Wednesday, February 9, 2011

Its not about the bike : Lance Armstrong

Lance Armstrong It's not about the bike my journey back to life


[Warning this review contains spoilers]

This is a great book, full of courage and determination. It cuts through the self absorption of success and looks at the big picture of what is important.

Lance Armstrong is a Cancer survivor, one of the most successful cyclists to have lived. The book looks at his early career, the battle with cancer and then his return to cycling marriage and family.


I've seen a few people battle cancer and win. Lance is one of them. Against the odds according to the book. From what I understand with people who have Cancer the worst part is the unknown. There is always the unknown, from the initial diagnosis, to the outcome of treatment, the drugs doctors use and there side effects. Lance described this uncertainly to the extent you wanted to keep reading. The suspense was well done. The outcome euphoric.

I found it interesting the place where he questioned his life, waiting for the surgical operation to remove the cancer from his brain. A dark night of the soul.

At the end of the day, if there was indeed some Body or presence standing there to judge me, I hoped I would be judged on whether I had lived a true life, not on whether I believed in a certain book, or whether I'd been baptized. If there was indeed a God at the end of my days, I hoped he didn't say "But you were never a Christian, so you're going the other way from heaven"

The cycling

What I liked about this part of the book was how Lance changed and evolved as a bike rider. The main catalyst for his change was the Cancer. Initially as a rider he was brash and pure muscle. After cancer not only was there a physical change in his body, most of what muscle he had wasted. But also he also started to think and understand the strategic elements of the bike race.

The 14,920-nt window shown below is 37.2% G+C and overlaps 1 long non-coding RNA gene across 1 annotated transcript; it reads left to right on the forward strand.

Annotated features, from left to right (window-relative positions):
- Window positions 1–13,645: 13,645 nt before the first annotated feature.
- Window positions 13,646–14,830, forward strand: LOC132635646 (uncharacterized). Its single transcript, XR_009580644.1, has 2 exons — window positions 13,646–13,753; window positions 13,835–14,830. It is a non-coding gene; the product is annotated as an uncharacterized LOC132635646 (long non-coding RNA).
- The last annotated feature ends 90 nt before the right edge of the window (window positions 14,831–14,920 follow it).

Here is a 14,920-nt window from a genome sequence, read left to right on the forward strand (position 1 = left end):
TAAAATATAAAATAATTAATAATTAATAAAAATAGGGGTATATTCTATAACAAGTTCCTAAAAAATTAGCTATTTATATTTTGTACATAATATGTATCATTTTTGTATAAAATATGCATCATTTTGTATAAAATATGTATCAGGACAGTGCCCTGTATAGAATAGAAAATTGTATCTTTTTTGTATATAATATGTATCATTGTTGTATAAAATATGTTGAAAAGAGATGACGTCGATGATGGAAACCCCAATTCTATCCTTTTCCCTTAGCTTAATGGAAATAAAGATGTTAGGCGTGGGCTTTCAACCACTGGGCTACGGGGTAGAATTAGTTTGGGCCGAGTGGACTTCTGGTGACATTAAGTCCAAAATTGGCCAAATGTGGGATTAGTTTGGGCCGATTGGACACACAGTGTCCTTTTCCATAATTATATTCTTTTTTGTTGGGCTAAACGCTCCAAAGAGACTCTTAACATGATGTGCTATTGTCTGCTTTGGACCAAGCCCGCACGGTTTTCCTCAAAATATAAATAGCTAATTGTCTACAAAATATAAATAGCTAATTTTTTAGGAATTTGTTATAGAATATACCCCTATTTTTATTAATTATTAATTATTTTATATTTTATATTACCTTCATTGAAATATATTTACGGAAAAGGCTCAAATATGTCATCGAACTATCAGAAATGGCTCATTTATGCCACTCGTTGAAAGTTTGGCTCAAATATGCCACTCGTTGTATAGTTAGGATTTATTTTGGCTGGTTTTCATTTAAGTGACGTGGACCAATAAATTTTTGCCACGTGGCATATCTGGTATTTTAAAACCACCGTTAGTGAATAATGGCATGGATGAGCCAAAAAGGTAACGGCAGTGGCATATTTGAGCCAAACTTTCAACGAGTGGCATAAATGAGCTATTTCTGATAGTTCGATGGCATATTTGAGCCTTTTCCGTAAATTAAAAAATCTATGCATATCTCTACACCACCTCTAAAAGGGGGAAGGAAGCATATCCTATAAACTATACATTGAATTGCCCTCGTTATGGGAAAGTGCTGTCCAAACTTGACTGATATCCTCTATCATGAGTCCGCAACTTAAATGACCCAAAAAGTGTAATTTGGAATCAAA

The description of the French tour was great. I've never really understood it all that much. The teams the tactics, climbs, sprints, time trials. It was great, engrossing. (To the extent I'll be watching it this year for sure.) Again this section was gripping all the more so because Lance came through and won the event.


When I read about the blossoming love life, the devotion it was worse than a Miles and Boon novel. It was like the fairy tail ending the book had to have. There was interesting chapter of freezing his sperm after he had had it saved prior to chemotherapy. Eventually the outcome was that Lance through all the trials had a son. It was a great outcome.

After I finished the book I did a bit of a wiki search on Lance and found that the women whom he married in the book 'Kristin' was now divorced from him. That he had gone on and had Children 'naturally' to another woman 'Anna'.

I thought a lot about this. It was if the last section of the book was a bit of a farce. A man writing in denial that his marriage was in trouble? It seemed in a few places that Lance was pretty head strong and you had to wonder if this was the reason his marriage failed. The head strong-minded coming due to been a single child.

I'm sure there are more chapters in Lance's life. That by the looks of it he has had more 'Dark nights of the Soul'. I wonder now if he would change the book or add more chapters. If so I'd buy the follow up.



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